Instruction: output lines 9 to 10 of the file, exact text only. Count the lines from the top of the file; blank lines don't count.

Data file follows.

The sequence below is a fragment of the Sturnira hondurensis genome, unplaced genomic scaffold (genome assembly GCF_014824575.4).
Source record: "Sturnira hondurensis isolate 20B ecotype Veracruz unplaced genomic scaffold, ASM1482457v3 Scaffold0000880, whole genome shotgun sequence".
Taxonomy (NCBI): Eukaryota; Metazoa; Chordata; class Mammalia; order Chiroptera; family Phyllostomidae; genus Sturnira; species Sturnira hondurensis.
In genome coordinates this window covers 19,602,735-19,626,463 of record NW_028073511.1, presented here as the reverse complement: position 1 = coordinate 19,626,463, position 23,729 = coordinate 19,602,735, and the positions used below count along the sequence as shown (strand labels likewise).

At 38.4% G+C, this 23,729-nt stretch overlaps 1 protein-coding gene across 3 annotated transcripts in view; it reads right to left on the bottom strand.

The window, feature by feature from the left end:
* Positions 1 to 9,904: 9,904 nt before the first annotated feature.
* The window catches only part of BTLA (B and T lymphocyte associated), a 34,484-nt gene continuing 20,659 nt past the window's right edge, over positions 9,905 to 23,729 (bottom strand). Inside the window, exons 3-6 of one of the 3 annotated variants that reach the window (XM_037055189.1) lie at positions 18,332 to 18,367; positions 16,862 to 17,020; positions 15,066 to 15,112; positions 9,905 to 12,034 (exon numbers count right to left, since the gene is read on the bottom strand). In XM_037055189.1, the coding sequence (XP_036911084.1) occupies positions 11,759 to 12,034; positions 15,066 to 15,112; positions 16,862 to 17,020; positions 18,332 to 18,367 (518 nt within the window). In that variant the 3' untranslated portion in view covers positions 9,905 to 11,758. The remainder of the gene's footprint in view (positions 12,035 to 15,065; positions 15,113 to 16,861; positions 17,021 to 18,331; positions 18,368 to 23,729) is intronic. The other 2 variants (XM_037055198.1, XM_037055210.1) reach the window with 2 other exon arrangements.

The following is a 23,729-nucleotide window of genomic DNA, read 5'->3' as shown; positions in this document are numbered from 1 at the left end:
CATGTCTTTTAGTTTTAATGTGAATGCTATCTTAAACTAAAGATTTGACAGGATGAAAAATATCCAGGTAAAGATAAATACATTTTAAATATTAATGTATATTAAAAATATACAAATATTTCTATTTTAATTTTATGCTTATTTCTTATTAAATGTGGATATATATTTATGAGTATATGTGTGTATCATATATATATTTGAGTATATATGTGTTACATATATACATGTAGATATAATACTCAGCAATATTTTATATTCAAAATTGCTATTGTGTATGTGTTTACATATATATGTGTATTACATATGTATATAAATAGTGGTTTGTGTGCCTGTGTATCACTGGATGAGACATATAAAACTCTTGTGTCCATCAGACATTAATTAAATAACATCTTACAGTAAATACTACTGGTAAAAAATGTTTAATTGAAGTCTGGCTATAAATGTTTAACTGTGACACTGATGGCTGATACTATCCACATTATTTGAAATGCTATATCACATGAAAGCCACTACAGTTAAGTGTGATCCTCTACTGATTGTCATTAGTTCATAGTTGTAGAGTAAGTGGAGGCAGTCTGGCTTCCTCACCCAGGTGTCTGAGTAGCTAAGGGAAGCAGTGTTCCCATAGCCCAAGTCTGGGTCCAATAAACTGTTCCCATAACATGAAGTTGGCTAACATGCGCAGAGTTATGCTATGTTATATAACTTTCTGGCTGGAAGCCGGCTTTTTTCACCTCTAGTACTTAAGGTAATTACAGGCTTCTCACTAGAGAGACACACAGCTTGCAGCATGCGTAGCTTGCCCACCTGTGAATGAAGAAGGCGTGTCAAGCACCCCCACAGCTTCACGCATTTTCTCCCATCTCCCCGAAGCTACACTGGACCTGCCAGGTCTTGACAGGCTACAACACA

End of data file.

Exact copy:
The following is a 23,729-nucleotide window of genomic DNA, read 5'->3' as shown; positions in this document are numbered from 1 at the left end:
CATGTCTTTTAGTTTTAATGTGAATGCTATCTTAAACTAAAGATTTGACAGGATGAAAAATATCCAGGTAAAGATAAATACATTTTAAATATTAATGTATATTAAAAATATACAAATATTTCTATTTTAATTTTATGCTTATTTCTTATTAAATGTGGATATATATTTATGAGTATATGTGTGTATCATATATATATTTGAGTATATATGTGTTACATATATACATGTAGATATAATACTCAGCAATATTTTATATTCAAAATTGCTATTGTGTATGTGTTTACATATATATGTGTATTACATATGTATATAAATAGTGGTTTGTGTGCCTGTGTATCACTGGATGAGACATATAAAACTCTTGTGTCCATCAGACATTAATTAAATAACATCTTACAGTAAATACTACTGGTAAAAAATGTTTAATTGAAGTCTGGCTATAAATGTTTAACTGTGACACTGATGGCTGATACTATCCACATTATTTGAAATGCTATATCACATGAAAGCCACTACAGTTAAGTGTGATCCTCTACTGATTGTCATTAGTTCATAGTTGTAGAGTAAGTGGAGGCAGTCTGGCTTCCTCACCCAGGTGTCTGAGTAGCTAAGGGAAGCAGTGTTCCCATAGCCCAAGTCTGGGTCCAATAAACTGTTCCCATAACATGAAGTTGGCTAACATGCGCAGAGTTATGCTATGTTATATAACTTTCTGGCTGGAAGCCGGCTTTTTTCACCTCTAGTACTTAAGGTAATTACAGGCTTCTCACTAGAGAGACACACAGCTTGCAGCATGCGTAGCTTGCCCACCTGTGAATGAAGAAGGCGTGTCAAGCACCCCCACAGCTTCACGCATTTTCTCCCATCTCCCCGAAGCTACACTGGACCTGCCAGGTCTTGACAGGCTACAACACA